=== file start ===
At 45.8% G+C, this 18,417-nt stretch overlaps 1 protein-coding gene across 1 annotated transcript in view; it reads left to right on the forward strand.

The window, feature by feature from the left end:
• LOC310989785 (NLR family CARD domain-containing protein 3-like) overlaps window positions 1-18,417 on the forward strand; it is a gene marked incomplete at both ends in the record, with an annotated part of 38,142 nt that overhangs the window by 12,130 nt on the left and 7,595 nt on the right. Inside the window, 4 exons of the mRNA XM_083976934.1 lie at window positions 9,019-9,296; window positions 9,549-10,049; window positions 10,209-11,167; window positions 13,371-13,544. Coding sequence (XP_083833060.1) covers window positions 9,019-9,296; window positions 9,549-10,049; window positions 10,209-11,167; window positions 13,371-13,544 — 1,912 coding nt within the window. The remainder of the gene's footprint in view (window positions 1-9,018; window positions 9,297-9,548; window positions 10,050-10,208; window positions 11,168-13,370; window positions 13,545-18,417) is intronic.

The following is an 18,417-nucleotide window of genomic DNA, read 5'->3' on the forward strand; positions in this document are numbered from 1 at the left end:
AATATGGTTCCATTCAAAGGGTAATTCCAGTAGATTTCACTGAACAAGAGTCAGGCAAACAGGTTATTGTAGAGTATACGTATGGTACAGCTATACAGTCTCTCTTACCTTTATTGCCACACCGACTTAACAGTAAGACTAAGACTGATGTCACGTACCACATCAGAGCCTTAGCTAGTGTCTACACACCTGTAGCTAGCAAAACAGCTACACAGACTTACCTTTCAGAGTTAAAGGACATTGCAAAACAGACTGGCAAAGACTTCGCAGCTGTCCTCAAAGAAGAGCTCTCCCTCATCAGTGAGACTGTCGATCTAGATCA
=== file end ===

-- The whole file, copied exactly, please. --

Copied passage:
At 45.8% G+C, this 18,417-nt stretch overlaps 1 protein-coding gene across 1 annotated transcript in view; it reads left to right on the forward strand.

The window, feature by feature from the left end:
• LOC310989785 (NLR family CARD domain-containing protein 3-like) overlaps window positions 1-18,417 on the forward strand; it is a gene marked incomplete at both ends in the record, with an annotated part of 38,142 nt that overhangs the window by 12,130 nt on the left and 7,595 nt on the right. Inside the window, 4 exons of the mRNA XM_083976934.1 lie at window positions 9,019-9,296; window positions 9,549-10,049; window positions 10,209-11,167; window positions 13,371-13,544. Coding sequence (XP_083833060.1) covers window positions 9,019-9,296; window positions 9,549-10,049; window positions 10,209-11,167; window positions 13,371-13,544 — 1,912 coding nt within the window. The remainder of the gene's footprint in view (window positions 1-9,018; window positions 9,297-9,548; window positions 10,050-10,208; window positions 11,168-13,370; window positions 13,545-18,417) is intronic.

The following is an 18,417-nucleotide window of genomic DNA, read 5'->3' on the forward strand; positions in this document are numbered from 1 at the left end:
AATATGGTTCCATTCAAAGGGTAATTCCAGTAGATTTCACTGAACAAGAGTCAGGCAAACAGGTTATTGTAGAGTATACGTATGGTACAGCTATACAGTCTCTCTTACCTTTATTGCCACACCGACTTAACAGTAAGACTAAGACTGATGTCACGTACCACATCAGAGCCTTAGCTAGTGTCTACACACCTGTAGCTAGCAAAACAGCTACACAGACTTACCTTTCAGAGTTAAAGGACATTGCAAAACAGACTGGCAAAGACTTCGCAGCTGTCCTCAAAGAAGAGCTCTCCCTCATCAGTGAGACTGTCGATCTAGATCA